The resolution of cross-border taxation issues to help Barrick avoid double taxation gave the impetus to the Barrick Board of Directors to grant the long-awaited approval of the massive Pascua Lama gold-silver project with a 2,600-square kilometer land position which sprawls over two nations.
Barrick officials announced Thursday that the $2.8 billion to $3 billion project is proceeding toward construction, which is planned to have an initial ramp-up of 450,000 tpd, compared to the 300,000 tpd originally proposed.
The genuinely world-class deposit boasts gold reserves of 18 million ounces and contained silver in reserves of 718 million ounces over a 25-year mine life. It is expected to average 750,000 to 800,000 ounces of gold production and 35 million ounces of silver production annually during its first five years of operation.
The logistics of operating a mine covering Argentina and Chile are mind boggling. For instance, crushing will take place in Chile with processing in Argentina. Water supplies for the operation will come mainly from Argentina.
In a statement, Argentine President Cristina Fernandez said, The development of this bi-national project shall undoubtedly constitute tangible proof of the effectiveness and concrete application of the Mining Integration Treatment as a result of the cooperation and joint efforts of both countries.
Chilean President Michelle Bachelet said, When this project begins, it will generate over 5,000 jobs and can make a significant contribution to the job crisis in Chile. It also helps that 75% of the Pascua Lama orebody is located in Chile.
However, Barrick officials told analysts during a conference call Thursday that the lessons the company has learned from its Veladero mine has resulted in an improved talent pool to draw from, good transportation logistics, and good experience in helping miners deal with high altitude fatigue and sleep disorders.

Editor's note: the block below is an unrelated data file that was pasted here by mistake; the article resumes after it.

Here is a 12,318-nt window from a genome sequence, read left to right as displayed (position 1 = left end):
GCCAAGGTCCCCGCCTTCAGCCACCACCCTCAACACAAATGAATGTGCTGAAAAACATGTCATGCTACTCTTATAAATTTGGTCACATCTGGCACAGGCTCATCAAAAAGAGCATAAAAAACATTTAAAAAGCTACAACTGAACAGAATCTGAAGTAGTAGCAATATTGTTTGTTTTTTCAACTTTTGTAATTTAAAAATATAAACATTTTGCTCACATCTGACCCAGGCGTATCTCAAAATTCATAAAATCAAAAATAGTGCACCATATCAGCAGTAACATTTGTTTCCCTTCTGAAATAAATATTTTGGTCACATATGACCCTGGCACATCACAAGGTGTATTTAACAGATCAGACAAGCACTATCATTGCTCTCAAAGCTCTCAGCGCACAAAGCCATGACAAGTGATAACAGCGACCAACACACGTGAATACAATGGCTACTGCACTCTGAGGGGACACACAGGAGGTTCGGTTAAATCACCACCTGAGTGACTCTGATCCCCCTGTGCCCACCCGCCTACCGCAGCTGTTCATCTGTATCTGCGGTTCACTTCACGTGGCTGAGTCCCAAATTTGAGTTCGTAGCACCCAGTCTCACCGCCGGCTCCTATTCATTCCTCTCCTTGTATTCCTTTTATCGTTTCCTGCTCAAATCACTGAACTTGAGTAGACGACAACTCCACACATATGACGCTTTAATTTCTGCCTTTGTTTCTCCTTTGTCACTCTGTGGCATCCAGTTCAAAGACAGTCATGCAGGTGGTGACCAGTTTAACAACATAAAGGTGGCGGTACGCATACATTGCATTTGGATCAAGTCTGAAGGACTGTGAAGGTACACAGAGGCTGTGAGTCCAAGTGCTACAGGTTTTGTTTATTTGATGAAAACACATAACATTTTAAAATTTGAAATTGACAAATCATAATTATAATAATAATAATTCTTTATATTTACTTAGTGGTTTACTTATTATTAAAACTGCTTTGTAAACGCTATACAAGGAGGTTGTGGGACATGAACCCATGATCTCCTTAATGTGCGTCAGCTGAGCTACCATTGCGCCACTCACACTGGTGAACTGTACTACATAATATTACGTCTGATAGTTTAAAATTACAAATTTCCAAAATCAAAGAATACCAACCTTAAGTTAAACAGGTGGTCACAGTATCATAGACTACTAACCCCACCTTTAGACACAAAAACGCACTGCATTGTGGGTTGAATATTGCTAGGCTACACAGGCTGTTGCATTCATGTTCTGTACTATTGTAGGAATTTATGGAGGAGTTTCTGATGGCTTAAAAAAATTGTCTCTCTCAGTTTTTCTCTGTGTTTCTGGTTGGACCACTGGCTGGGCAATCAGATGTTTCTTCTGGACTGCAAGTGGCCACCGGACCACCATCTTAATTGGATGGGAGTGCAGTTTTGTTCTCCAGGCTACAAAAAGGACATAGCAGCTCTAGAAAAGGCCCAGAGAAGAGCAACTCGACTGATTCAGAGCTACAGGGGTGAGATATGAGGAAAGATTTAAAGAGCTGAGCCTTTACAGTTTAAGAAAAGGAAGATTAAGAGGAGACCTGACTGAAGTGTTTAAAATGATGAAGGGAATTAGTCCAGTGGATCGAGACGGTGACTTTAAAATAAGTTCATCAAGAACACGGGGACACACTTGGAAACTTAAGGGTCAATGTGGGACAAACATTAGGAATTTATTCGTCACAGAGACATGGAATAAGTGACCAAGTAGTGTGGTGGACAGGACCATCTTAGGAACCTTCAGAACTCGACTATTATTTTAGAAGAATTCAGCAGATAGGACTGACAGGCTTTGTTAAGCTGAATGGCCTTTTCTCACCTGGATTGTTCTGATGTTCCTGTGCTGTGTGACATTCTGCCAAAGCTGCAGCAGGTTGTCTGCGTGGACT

In a statement, Barrick President and CEO Aaron Regent said, Our focus over the last few months has been on resolving cross border permitting and tax matters, improving the capital and operating costs and project economics and advancing discussions with global financial institutions to provide project financing. We have made considerable progress on all these fronts which has culminated in our go-ahead decision today.
The combination of the project's attractive economics, significant production at low cash costs, and support by the governments of Chile and Argentina for this environmentally responsible project will generate enduring and substantial benefits for all concerned-including employment opportunities, economic and social development for the people of Atacama, Chile and San Juan province in Argentina, he added.
Regent said 75% of the project engineering has been completed, and pricing has been confirmed for $500 million of mills and mining equipment.
Barrick Executive Vice President and CFO Jamie Sokalsky told analysts Thursday that access to debt and capital markets is excellent. Barrick is meeting with export credit agencies and global financial institutions, targeting $1 billion in project financing.
The company will immediately begin to award contracts, mobilize for infrastructure such as roads, power lines, camps, and basic services, hiring of a workforce, etc., and ramp-up construction by September or earlier, weather conditions permitting, Barrick said in a news release. The Mining Integration Treaty is aimed at ensuring operational flexibility during both construction and operations phases. Its protocols define procedures for customs, immigration, labor, health and security matters.
Barrick's Kelvin Dushnisky, executive vice president of corporate affairs, told the analysts of Barrick's 40 community projects now underway including telecommunications, education, medical and cultural heritage programs. However, environmental special interest groups denounced the project as illegal and lacking the social license to operation.
Project opponents claim the project will harm indigenous peoples and indigenous communities. In Argentina, some project opponents are now demanding a mandatory referendum on the territories impacted by Pascua Lama.